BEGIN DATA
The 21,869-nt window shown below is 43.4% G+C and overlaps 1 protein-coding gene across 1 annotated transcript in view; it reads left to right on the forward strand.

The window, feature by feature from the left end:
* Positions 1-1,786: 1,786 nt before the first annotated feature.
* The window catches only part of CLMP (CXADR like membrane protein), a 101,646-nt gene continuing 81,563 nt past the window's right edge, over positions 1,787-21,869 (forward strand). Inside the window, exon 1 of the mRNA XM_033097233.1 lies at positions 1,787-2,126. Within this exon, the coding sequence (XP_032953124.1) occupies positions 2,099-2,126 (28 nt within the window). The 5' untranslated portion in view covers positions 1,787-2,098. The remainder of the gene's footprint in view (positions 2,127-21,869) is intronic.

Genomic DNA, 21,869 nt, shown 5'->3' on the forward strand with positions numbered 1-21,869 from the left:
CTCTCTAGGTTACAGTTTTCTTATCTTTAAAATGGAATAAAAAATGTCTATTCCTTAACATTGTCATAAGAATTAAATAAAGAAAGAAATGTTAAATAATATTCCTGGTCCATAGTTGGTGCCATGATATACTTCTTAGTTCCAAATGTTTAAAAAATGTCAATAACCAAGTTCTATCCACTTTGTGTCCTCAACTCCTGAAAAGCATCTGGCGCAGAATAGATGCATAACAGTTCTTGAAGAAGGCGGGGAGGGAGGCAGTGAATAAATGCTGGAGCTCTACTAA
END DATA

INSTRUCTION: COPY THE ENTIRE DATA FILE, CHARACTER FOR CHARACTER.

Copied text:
The 21,869-nt window shown below is 43.4% G+C and overlaps 1 protein-coding gene across 1 annotated transcript in view; it reads left to right on the forward strand.

The window, feature by feature from the left end:
* Positions 1-1,786: 1,786 nt before the first annotated feature.
* The window catches only part of CLMP (CXADR like membrane protein), a 101,646-nt gene continuing 81,563 nt past the window's right edge, over positions 1,787-21,869 (forward strand). Inside the window, exon 1 of the mRNA XM_033097233.1 lies at positions 1,787-2,126. Within this exon, the coding sequence (XP_032953124.1) occupies positions 2,099-2,126 (28 nt within the window). The 5' untranslated portion in view covers positions 1,787-2,098. The remainder of the gene's footprint in view (positions 2,127-21,869) is intronic.

Genomic DNA, 21,869 nt, shown 5'->3' on the forward strand with positions numbered 1-21,869 from the left:
CTCTCTAGGTTACAGTTTTCTTATCTTTAAAATGGAATAAAAAATGTCTATTCCTTAACATTGTCATAAGAATTAAATAAAGAAAGAAATGTTAAATAATATTCCTGGTCCATAGTTGGTGCCATGATATACTTCTTAGTTCCAAATGTTTAAAAAATGTCAATAACCAAGTTCTATCCACTTTGTGTCCTCAACTCCTGAAAAGCATCTGGCGCAGAATAGATGCATAACAGTTCTTGAAGAAGGCGGGGAGGGAGGCAGTGAATAAATGCTGGAGCTCTACTAA